The impact of the COVID-19 pandemic on working women is severe in almost every way. This is especially true for medical colleagues such as doctors, nurses and other frontline staff. These are health professionals that research has found to suffer disproportionately high levels of stress, anxiety and depression when juggling work and home responsibilities in a dangerous and disruptive new environment. .
As we pause to celebrate September’s Women’s Health Month and celebrate the tremendous contributions of women in medicine and science across generations, we’re addressing what’s causing burnout among female doctors and other health professionals. It’s important to understand better. And just as importantly, what leaders in organized health care must do to bring work-life integration into the profession for all.
A growing body of research from across industries is revealing just how devastating the past two years or more of the pandemic has been for working women. JAMA network open A study published in July found that doctors who are also mothers were more likely to have greater parenting because the disruption, stress and anxiety caused by COVID-19 spilled over into their work environment and higher rates of professional burnout. Not surprisingly, a significant number of physicians (one in five physicians) plan to reduce their hours of practice or stop practicing altogether in the coming year. Burnout is one of the main reasons why people say yes.
Another study documenting physician burnout trends found that Mayo Clinic Minutes Long before the COVID-19 pandemic, female doctors were shown in March to be 27% more likely to burn out at work and 37% less likely to find a satisfying work-life balance than their male counterparts.
Surveys from various industries have revealed similar results for working women over the past two years. All of these results identify common factors that are familiar to everyone working in healthcare today. As more women enter and enter medical school than ever before, lack of paid leave, increased caregiving responsibilities, traditional gender roles, and other factors commonly cited in research.
In fact, a 2021 McKinsey study found that women in healthcare are twice as likely as men to cite increased parenting and household responsibilities as a factor in burnout and a reason for missing out on career advancement opportunities. increase.
Anyone who has tried to grow professionally while raising young children understands these challenges deeply. There are only so many hours in a day. And as a parent, every minute you spend in your professional field reduces hers by one minute of your family-focused time. Even if you have a loving and supportive spouse like me, the trade-offs can be painful.
The AMA recognizes this and is committed to helping build healthcare systems that better support female physicians through improved practice efficiencies, equal pay opportunities, and greater professional flexibility. With over 100,000 members, her AMA Women Physicians Section (AMA-WPS) is a forum for professional networking and mentoring opportunities to pave the way for female and aspiring physicians to become leaders in medicine. offers.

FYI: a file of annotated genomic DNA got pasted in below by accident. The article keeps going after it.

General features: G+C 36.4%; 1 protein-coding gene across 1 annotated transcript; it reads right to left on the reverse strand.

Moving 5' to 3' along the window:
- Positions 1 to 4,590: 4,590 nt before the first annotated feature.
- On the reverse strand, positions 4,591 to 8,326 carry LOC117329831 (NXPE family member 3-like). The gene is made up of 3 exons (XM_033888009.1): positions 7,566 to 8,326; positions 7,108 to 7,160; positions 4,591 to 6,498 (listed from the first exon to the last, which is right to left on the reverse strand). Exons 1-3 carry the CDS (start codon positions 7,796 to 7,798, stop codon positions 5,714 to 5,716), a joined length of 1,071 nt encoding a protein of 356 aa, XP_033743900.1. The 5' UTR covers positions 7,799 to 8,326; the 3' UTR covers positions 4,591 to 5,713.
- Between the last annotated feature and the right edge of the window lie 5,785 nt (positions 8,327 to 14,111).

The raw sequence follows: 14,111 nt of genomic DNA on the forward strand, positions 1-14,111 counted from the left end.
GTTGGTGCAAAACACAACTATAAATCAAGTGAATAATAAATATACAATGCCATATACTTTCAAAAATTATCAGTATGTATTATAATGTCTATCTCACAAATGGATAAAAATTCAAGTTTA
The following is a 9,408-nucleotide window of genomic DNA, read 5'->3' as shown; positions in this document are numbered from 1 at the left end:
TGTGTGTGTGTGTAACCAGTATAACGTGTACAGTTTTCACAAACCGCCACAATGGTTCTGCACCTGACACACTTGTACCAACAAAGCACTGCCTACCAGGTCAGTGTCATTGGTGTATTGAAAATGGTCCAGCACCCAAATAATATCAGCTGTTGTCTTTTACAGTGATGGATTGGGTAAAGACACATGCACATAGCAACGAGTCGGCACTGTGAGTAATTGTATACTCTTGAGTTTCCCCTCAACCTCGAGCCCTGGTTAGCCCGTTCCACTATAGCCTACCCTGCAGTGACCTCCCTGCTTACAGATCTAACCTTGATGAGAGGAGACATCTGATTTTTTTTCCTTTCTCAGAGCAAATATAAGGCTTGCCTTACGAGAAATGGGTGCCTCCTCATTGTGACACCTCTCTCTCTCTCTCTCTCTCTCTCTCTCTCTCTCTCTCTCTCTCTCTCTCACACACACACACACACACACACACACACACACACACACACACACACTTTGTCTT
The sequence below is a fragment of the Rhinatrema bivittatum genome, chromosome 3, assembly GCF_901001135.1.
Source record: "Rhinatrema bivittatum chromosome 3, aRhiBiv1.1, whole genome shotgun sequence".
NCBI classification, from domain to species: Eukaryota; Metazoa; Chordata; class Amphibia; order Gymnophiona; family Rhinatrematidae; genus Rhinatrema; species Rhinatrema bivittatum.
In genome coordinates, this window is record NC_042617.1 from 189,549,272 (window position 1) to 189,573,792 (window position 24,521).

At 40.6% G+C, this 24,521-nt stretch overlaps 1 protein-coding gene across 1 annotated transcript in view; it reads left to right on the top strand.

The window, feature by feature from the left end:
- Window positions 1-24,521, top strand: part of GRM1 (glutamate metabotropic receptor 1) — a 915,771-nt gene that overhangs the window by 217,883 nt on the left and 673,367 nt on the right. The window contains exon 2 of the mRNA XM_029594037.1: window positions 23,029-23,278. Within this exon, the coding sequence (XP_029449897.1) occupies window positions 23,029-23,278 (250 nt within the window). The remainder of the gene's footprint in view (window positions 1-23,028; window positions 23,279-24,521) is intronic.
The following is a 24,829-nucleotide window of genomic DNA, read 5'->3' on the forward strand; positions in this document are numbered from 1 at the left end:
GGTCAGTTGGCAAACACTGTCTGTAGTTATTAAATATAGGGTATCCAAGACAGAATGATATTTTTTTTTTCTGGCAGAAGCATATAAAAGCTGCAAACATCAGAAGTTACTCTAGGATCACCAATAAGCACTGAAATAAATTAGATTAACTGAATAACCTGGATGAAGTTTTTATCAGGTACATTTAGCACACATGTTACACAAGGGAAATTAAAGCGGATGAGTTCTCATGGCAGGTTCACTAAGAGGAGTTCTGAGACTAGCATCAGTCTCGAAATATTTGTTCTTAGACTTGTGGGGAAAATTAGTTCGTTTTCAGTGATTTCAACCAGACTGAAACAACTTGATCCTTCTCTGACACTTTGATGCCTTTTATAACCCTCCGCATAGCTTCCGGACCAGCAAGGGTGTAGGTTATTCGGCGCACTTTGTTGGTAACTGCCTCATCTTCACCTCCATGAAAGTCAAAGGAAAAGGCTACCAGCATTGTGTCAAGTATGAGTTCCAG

AMA-WPS also strongly advocates for policies and initiatives within the AMA House of Delegates that provide women with the resources and opportunities to advance professionally with minimal disruption at home. One such resolution, prepared by the AMA-WPS and presented to the House of Representatives at her 2022 AMA Annual Meeting in Chicago, specifically addresses maternal discrimination in health care and calls for flexible Asked for broader support for family vacations.As JAMA network open According to the article, facilities that provide childcare opportunities to working women have been shown to significantly reduce the stress of childcare and increase job satisfaction.
While advocating for more flexible work, the AMA also creates a number of tools and resources such as STEPS Forward.® These toolkits are intended to help physicians improve teamwork and workflow efficiency, and free up more time for their personal lives.
Since half of our workdays are spent on EHRs and other desk jobs, the AMA’s online resources contain helpful guides to “mastering the EHR”, which continues endlessly on our plates. It helps keep down the seemingly administrative task. There is also a gender imbalance to consider here. Female physicians have been shown to spend more “pajama time” than male physicians, completing paperwork during off-duty evenings and weekends.Similarly, many other initiatives such as the Deimplementation Checklist (PDF), the Debunking Regulatory Myths initiative, the Joy in Medicine Health System Recognition Program, etc., Studies of EHR audit log data are also designed to reduce common pain points and change the care environment so physicians can spend more time with their families.
The STEPS Forward Academy also offers a number of engaging podcasts and webinars dedicated to these topics, making reducing professional burnout a central part of AMA recovery planning for American physicians. element. Talking about the challenges of the last two years, I cannot help but acknowledge the particularly heavy burden placed on my female colleagues in medicine. They deserve more than our respect this month. They deserve to do their best to improve the working environment that weighs on their shoulders.